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Tony Gex inspired students in his various English classes at Arcadia High School for nearly 30 years from 1959 through 1988.
We  asked Mr. Gex to share some of his fond memories and to discuss his many productive years at Arcadia High.


Arcadia High was a fantastic high school with great students and staff, and I feel quite honored to have been a part of it. Here are some of my remembrances of Arcadia High School past:

One of the most important remembrances that come to mind was the introduction of the Musicals to Arcadia High School. This was meant to be full productions, handled as completely as possible by the entire school. In all we were able to produce eight before calling it quits.

Our first attempt at the musical theater was with “L’il Abner”. This was accomplished by our Drama teacher, Mr. Richard Wilson. I would say that this came as a complete shock to him as he had never done any musicals before. Too, he was just returning from a one-year stint in the reserves. But the production went forward. We knew very little about productions of this magnitude that we went everywhere looking for answers and help.

When the day finally arrived, we were ready. Our performances were staged at Monrovia High School auditorium and, even though there were many hang-ups, the show was a big success. Because of this success, it was decided that we would try another, but not until we had time to recuperate from the first. So, the faculty and administration that we would wait a year before trying another.

In 1966, two years later, and another Drama teacher, Mr. Marvin Kirshman replacing Mr. Wilson, we began production on “Oklahoma”. Again we attempted to make this an all school effort, but some things even then were not to be. Mr. Kirshman did not like the way the women P.E. teachers taught dance, so he went to Melvin Kaiser’s Dance Studio on First Avenue and hired them to teach the boys to dance. This was an enormous step forward as it had been like pulling teeth to get the boys to dance, much less trying to get them on stage to dance before an audience of their peers. But the show must go on, and the boys did such a fabulous job of dancing that at each performance they were given a standing ovation by the audience that they were given time each night to do an “encore”.

With the close of school that year Mr. Kirshman informed the staff that he had been hired by a college in Florida and would be leaving us. But we did have two years to re-group.

Mr. Tom Payne was then brought up from Dana and said he looked forward to continuing the musicals, for which we were grateful. So in 1968, with the exception of a few backdrops, we went into full production for our next production. Everything was done by the high school classes; Shop helped build the stage sets, Drama and Art classes did the painting of props and scenery, Home Ec classes produced the costumes, Music classes produced a wonderful orchestra and all the music, Student Body handled the ticket sales, Journalism and Student Body classes handled the publicity, Girls’ Gym teachers and students handled the dance instruction, Volunteers from other classes handled the stage and any and all other things that needed to be done. In this manner the stage sets were built in the Little Theater, broken down and transported over to the Gym for rehearsals, then broken down again and transported over to the San Gabriel Civic Auditorium for the productions. Under Mr. Payne, Arcadia High School produced the following:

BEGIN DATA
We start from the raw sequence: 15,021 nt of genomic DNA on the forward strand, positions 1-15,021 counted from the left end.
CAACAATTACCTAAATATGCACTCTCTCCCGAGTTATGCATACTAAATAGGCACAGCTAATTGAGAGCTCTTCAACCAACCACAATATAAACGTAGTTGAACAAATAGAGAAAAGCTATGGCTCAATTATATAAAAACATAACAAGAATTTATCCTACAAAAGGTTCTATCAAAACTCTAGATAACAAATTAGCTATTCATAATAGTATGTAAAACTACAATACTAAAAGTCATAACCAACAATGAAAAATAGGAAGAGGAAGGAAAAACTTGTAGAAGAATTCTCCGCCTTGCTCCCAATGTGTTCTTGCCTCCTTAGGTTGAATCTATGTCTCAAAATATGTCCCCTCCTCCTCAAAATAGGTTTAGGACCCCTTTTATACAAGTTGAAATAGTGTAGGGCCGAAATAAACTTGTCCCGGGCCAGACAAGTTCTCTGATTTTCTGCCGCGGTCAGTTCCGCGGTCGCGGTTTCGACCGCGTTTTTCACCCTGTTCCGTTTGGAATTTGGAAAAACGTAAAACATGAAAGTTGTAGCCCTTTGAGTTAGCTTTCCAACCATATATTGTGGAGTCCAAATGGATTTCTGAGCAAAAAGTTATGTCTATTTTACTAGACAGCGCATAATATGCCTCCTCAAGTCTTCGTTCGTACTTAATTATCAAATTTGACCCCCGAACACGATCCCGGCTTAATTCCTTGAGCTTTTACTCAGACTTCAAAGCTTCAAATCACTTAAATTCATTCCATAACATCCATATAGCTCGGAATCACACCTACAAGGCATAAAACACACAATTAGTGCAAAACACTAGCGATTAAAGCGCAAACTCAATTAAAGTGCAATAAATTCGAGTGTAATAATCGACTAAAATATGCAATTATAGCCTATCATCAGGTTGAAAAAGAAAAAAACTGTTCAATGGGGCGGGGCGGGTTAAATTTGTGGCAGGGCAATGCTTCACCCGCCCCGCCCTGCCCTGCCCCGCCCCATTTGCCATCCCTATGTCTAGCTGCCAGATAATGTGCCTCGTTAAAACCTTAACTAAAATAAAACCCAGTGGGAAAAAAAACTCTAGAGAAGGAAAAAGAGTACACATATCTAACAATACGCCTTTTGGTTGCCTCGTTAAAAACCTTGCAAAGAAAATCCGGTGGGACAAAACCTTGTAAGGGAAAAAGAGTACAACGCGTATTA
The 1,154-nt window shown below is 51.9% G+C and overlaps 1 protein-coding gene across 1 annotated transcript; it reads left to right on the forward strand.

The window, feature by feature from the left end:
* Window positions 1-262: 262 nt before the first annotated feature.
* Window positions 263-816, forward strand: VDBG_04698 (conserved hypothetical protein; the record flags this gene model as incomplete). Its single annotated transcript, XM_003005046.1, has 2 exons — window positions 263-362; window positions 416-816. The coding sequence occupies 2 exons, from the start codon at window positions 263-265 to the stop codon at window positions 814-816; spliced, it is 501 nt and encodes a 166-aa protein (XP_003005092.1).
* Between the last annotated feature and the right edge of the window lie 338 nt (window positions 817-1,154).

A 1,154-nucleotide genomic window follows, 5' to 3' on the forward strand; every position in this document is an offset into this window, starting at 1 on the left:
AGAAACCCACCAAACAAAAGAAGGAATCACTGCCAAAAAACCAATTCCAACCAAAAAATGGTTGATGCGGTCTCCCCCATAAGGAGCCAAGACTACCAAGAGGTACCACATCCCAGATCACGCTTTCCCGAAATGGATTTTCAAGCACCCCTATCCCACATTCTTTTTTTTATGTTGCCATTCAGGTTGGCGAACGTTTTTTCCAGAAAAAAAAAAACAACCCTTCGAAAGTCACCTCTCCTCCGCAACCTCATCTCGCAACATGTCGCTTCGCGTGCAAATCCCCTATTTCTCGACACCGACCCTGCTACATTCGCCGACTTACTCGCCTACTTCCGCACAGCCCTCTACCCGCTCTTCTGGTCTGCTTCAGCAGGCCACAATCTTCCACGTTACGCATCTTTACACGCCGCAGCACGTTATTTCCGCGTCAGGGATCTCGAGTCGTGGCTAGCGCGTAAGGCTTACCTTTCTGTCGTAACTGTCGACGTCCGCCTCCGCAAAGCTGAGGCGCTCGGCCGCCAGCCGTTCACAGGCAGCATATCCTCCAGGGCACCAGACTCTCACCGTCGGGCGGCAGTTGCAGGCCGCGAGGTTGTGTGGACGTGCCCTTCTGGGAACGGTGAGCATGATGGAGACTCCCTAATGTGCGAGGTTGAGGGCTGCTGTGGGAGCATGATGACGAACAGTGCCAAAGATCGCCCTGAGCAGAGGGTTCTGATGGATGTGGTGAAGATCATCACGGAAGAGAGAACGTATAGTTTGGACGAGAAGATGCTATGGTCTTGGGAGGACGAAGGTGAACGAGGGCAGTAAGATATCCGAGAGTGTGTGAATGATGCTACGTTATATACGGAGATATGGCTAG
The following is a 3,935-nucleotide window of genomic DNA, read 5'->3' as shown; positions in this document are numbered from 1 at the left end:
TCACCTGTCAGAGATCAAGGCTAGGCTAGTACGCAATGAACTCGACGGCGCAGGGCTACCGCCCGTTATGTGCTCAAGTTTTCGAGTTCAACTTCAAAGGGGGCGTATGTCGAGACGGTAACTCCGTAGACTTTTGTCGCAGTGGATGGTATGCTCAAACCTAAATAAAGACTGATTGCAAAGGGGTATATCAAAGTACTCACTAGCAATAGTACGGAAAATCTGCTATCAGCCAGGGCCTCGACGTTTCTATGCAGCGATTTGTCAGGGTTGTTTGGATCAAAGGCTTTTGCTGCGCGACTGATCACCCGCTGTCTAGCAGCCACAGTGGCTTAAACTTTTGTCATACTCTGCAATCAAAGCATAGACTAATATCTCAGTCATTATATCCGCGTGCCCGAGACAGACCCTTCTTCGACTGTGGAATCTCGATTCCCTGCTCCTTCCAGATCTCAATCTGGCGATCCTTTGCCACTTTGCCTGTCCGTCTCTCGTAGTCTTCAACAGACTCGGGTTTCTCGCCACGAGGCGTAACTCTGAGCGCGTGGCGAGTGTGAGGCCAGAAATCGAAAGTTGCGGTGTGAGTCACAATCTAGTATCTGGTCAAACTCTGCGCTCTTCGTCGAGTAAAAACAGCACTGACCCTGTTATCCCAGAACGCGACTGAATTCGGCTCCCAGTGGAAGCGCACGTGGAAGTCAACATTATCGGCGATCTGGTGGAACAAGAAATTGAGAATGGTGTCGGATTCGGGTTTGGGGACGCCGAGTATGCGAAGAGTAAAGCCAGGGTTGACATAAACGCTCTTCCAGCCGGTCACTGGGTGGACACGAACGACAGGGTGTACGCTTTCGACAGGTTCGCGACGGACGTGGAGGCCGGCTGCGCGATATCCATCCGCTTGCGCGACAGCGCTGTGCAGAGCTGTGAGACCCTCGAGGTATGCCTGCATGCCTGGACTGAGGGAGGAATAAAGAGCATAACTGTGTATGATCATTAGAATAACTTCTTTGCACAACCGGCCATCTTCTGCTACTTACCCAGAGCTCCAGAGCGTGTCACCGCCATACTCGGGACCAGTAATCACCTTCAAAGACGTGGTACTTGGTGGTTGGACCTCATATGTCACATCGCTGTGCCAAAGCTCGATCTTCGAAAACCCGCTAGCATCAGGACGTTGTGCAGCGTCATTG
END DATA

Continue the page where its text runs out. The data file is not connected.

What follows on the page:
1968  “The Music Man"

1970  “How To Succeed In Business”

1972  “My Fair Lady”

1974  “Mame”

1976  “George M”

  “Fiddler On The Roof”

By the time the school had reached the production of “Fiddler On The Roof”, many members of the community were getting involved. At this point there was so much pride in the productions and so much interest, the community, under the guidance of Mr. Al Coke, put together an Opening Night Black Tie dinner prior to the first night’s performance and sold out before the publicity could even hit the streets.

By this time though we had created a “tiger by the tail”. So much effort had gone into these productions and so much energy had been spent that we as a staff backed off to take another look at the monster we had created. It was good experience for the school and all of the many who participated, but it was beginning to take its effects out on all of us. Mr. Payne almost had a nervous breakdown during the rehearsals for “George M” and in order to make dress rehearsal and opening night, the teachers who were closely involved (i.e. Mr. Starr, Mrs. Voznick, Mr. Gex) had to do dress rehearsal without Mr. Payne as the doctor had ordered him to bed.

Also, the productions were costing more than the amount of money taken in. With so much going out for production costs, and the limited amount of time for the musicals to be performed, it became a wise decision by our administration that we as a school should put them on hold. Thus the last musical, “Fiddler On The Roof”, became our “swan song”.

While it is indeed unfortunate that Arcadia High had to discontinue these wonderful musical productions, AHS has always, and continues to, provide numerous invaluable extra curricular activities and opportunities for the thousands of great students that have and will always pass through her halls and classrooms. I will always recall with much love and fondness my nearly 30 years with my extended family of Arcadia High School.


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